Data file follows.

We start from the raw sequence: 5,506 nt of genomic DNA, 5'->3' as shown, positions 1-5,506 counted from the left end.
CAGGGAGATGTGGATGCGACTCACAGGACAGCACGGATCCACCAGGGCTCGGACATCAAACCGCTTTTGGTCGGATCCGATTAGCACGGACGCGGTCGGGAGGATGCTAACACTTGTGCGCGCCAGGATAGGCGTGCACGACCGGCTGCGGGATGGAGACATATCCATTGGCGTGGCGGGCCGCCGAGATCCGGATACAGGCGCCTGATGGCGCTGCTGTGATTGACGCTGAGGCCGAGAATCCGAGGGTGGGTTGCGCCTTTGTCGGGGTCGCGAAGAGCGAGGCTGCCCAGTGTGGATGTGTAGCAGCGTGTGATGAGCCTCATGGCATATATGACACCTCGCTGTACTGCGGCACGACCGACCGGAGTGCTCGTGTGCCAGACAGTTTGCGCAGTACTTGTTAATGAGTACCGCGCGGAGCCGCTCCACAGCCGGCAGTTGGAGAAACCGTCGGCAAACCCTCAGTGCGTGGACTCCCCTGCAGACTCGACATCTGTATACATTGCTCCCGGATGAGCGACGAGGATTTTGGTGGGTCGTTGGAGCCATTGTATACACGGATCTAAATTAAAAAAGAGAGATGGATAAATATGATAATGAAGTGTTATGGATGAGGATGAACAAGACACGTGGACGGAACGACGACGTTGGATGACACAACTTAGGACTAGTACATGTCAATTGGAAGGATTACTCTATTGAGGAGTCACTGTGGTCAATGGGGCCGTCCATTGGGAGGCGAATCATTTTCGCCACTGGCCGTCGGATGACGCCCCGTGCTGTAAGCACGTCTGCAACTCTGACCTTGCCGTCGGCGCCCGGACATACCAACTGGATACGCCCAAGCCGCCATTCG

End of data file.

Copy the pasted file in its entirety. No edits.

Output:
We start from the raw sequence: 5,506 nt of genomic DNA, 5'->3' as shown, positions 1-5,506 counted from the left end.
CAGGGAGATGTGGATGCGACTCACAGGACAGCACGGATCCACCAGGGCTCGGACATCAAACCGCTTTTGGTCGGATCCGATTAGCACGGACGCGGTCGGGAGGATGCTAACACTTGTGCGCGCCAGGATAGGCGTGCACGACCGGCTGCGGGATGGAGACATATCCATTGGCGTGGCGGGCCGCCGAGATCCGGATACAGGCGCCTGATGGCGCTGCTGTGATTGACGCTGAGGCCGAGAATCCGAGGGTGGGTTGCGCCTTTGTCGGGGTCGCGAAGAGCGAGGCTGCCCAGTGTGGATGTGTAGCAGCGTGTGATGAGCCTCATGGCATATATGACACCTCGCTGTACTGCGGCACGACCGACCGGAGTGCTCGTGTGCCAGACAGTTTGCGCAGTACTTGTTAATGAGTACCGCGCGGAGCCGCTCCACAGCCGGCAGTTGGAGAAACCGTCGGCAAACCCTCAGTGCGTGGACTCCCCTGCAGACTCGACATCTGTATACATTGCTCCCGGATGAGCGACGAGGATTTTGGTGGGTCGTTGGAGCCATTGTATACACGGATCTAAATTAAAAAAGAGAGATGGATAAATATGATAATGAAGTGTTATGGATGAGGATGAACAAGACACGTGGACGGAACGACGACGTTGGATGACACAACTTAGGACTAGTACATGTCAATTGGAAGGATTACTCTATTGAGGAGTCACTGTGGTCAATGGGGCCGTCCATTGGGAGGCGAATCATTTTCGCCACTGGCCGTCGGATGACGCCCCGTGCTGTAAGCACGTCTGCAACTCTGACCTTGCCGTCGGCGCCCGGACATACCAACTGGATACGCCCAAGCCGCCATTCG